I have always been surprised by the enthusiasm with which other parents seem to relish it when their children have the same stuff – and like the same stuff – as everyone else at school: ‘I sent him off for the first day of term with his new little Star Wars backpack and he just looked so lovely.’ I nod and agree: he probably did look lovely with his face shiny clean, excited about seeing all the people in his class again. But (I think to myself) why was the Star Wars backpack part of his loveliness? I have never understood that impulse in other parents: to enjoy it when their children seem similar to other children. The question always comes back to me when it’s time to buy new uniform and my daughter desperately wants to conform: ‘I want the same shoes Mia has’; ‘I like those, so-and-so has those.’
I notice in myself an opposite impulse: when everyone else’s child has something, or likes something, my impulse is to avoid it. I used to expect there would be other parents who shared my suspicion of the crowd, but it always appears I’m the only one at the school gate feeling that way.
By the way, I welcome comments on this from readers with different points of view – I want to question myself. My suspicion of the crowd is not always good for my daughter: if I reject everything that ‘everyone else’ likes purely because of the popularity – regardless of what the object of their approval is – then, to my daughter, my rejection seems meaningless.
But following the crowd without questioning is not right either.
You may find this a jump: to go straight from Star Wars backpacks to Nazis, but bear with me. I wonder if my stubborn suspicion of the crowd was absorbed from my Jewish father who grew up in the 1930’s and 40’s. (Yes, he was pretty old when I was born.) The thought, that it’s good for a child to follow a crowd because it’s fun to join in – and most kids want to join in – is obliterated if you think about Hitler’s electric popularity in 1930’s Germany and the success of the Hitler Youth movement. (My father, like all Jews of his generation, grew up constantly painfully aware that Nazi’s were real.)
Simone Weil, a Jewish philosopher who converted to Christianity, feared conformity. She explained this in a letter to a Catholic priest:
“I know that the moment I had before me a group of twenty young Germans singing Nazi songs in chorus, a part of my soul would instantly become Nazi. That is a very great weakness, but that is how I am…..I am afraid of the Church patriotism existing in Catholic circles.” (Waiting for God, 1950)
There are countless expressions of fear of conformity voiced by Jews at the time, and since; another Jew who has expressed such fear is Bob Dylan. But Weil’s is the most eloquent I know.
We could all do with a little fear conformity. Life is becoming more uniform. I often think of a famous old photograph of Bob Dylan and Joan Baez in 1963 standing next to a sign, which declares, ‘Protest against the rising tide of conformity‘. I have this poster permanently stuck in my head, because its sentiment is worryingly absent from the school gates. And I can hardly find in the media (correct me if I’m wrong).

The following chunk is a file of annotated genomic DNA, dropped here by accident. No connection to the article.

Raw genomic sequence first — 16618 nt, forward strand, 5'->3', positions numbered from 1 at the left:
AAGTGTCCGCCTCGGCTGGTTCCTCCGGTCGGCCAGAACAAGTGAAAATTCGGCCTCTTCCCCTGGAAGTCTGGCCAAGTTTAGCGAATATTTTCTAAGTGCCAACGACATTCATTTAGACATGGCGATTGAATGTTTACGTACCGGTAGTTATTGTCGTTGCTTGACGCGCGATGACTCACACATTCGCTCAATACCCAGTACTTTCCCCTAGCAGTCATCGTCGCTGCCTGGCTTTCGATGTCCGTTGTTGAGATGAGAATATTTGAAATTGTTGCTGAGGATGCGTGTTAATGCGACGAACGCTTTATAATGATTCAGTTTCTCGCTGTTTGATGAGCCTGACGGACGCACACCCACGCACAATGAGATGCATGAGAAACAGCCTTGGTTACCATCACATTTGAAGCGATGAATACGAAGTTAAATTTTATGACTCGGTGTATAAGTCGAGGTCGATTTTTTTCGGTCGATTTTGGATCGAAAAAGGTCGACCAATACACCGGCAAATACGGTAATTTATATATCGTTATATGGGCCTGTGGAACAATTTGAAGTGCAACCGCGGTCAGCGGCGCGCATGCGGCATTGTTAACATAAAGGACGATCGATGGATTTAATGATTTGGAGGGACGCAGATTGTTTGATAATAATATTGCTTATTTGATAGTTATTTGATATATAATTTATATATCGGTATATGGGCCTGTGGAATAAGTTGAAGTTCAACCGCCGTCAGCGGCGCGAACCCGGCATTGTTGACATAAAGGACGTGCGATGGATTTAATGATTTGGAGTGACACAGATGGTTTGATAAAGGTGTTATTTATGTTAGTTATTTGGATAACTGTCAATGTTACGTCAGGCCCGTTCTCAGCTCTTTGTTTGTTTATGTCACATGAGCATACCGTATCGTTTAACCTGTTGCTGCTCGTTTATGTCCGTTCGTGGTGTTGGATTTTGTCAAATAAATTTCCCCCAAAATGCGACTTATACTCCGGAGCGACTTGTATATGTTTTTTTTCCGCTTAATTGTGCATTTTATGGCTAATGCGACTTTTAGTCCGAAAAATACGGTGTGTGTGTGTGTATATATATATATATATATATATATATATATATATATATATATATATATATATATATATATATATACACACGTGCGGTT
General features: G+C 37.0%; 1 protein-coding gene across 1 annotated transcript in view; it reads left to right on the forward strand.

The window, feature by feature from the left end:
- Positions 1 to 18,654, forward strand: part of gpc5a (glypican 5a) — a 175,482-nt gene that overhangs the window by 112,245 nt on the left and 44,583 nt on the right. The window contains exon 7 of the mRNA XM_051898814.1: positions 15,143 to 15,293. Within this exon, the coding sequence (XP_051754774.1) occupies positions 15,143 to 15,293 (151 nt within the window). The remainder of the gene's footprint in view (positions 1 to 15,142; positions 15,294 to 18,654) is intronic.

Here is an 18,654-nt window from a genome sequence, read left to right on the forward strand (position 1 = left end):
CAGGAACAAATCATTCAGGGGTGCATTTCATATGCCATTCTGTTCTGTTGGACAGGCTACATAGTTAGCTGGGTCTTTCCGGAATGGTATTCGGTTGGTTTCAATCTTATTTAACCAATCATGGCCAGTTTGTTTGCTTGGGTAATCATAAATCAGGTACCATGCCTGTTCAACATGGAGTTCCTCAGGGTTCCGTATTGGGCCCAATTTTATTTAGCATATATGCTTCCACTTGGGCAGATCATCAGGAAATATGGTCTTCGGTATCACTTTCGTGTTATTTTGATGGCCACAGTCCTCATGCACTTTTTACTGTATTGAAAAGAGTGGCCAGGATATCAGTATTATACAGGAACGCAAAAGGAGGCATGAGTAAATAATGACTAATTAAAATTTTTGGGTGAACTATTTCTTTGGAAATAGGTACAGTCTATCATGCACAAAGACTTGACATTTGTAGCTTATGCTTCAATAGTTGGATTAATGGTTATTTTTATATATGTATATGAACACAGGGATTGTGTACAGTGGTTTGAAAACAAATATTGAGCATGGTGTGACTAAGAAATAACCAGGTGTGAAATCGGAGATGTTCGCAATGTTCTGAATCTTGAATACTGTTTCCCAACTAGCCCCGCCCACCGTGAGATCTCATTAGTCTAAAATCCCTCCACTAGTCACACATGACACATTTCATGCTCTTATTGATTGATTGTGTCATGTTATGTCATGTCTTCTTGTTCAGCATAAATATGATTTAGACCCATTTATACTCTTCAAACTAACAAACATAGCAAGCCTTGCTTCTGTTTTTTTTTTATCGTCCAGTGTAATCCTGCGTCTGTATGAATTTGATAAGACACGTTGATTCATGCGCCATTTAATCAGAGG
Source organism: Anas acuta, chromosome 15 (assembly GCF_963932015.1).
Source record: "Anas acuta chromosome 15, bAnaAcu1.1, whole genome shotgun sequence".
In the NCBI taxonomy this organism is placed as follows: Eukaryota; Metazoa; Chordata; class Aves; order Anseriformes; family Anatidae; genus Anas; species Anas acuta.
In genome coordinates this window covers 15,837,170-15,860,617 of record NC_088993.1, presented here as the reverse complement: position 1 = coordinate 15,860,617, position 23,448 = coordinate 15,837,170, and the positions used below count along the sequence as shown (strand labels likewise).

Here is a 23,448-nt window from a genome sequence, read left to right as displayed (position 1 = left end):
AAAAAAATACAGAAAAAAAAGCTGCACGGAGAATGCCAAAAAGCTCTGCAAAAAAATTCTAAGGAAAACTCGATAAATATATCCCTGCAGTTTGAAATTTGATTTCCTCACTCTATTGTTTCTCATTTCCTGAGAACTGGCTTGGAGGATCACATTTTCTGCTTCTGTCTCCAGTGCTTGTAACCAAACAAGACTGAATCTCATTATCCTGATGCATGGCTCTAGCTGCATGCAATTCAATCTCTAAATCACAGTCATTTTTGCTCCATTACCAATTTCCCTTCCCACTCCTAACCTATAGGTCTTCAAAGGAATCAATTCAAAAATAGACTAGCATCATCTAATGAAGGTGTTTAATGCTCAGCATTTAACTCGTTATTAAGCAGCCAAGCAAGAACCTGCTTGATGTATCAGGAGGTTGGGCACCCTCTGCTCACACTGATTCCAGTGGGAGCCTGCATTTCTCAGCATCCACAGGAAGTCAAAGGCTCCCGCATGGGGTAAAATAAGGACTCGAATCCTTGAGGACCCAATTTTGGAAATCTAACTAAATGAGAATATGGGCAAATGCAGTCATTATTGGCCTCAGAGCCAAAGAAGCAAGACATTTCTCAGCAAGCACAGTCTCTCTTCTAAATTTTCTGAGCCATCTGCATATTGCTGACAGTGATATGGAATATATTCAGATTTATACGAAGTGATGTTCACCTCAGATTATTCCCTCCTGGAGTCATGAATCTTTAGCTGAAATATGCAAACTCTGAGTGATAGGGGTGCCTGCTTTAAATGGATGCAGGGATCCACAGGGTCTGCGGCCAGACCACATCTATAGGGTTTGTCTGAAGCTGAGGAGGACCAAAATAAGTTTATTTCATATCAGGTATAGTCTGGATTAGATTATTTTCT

Our modern Internet encourages us to think with the crowd. The word ‘like’ is shifting its meaning. We worry about how many likes we get for things we post (I try not to get sucked into that, but don’t always manage). We want others to like us; we list what we like. The word has gathered power, become a tyrant: we need likes to feel we exist; we use likes to guide us to truth; millions of likes are taken as evidence of truth.
I use a capital letter in ‘Internet’ to remind you that the current Internet used to be just one way of linking a network of computers out of many possible ways. The capital letter used to distinguish the one we ended up with from the others (New York Times, 2016). We should remember that the way our current Internet works is not inevitable and could be altered, so that it wouldn’t encourage people to think in crowds. Read, or watch, Jaron Lanier (writer, musician and virtual reality pioneer) for an explanation of why and how we “must undo” the way our Internet works. (Ted Talk, 2018) I implore you, click on this last link– it’s essential to know about Lanier’s ideas.
Lanier is a Jew whose parents were a mother who survived a concentration camp and a father who had lost much of his family to pogroms, so perhaps Lanier has absorbed the same mid-20th Century Jewish suspicion of the crowd that I have. He has written and spoken about his high hopes for technology, as well as his fears about the Internet in its current form. I can’t summarise his ideas. One relevant point however is his observation that cat videos are more popular than dog videos. In the introduction to his book ‘Ten Arguments for Deleting Your Social Media Accounts Right Now’, he suggests that we love cats because – unlike dogs – they cannot be trained, they “are still in charge”: “Oh, how we long to have that certainty not just about our cats but about ourselves! Cats on the internet are our hopes and dreams for the future of people on the internet.” (Lanier, 2018, p. 2)
So to get back to the Star Wars backpack. My daughter happens to be more into the sparkly-stereotypicalgirly-princessy-Disney kind of style most girls in her class like. I have my worries about the style, which I have written about in earlier posts. But please notice, both styles are conformist (and both powered by Disney).
Our Internet conditions us to care about what the crowd likes. But we would do well to learn from the horrific experience of Jews in the 20th Century: that we must always question the crowd. This month I will be thinking hard about they ways in which I want my daughter to conform when she goes back to school and the ways in which I don’t.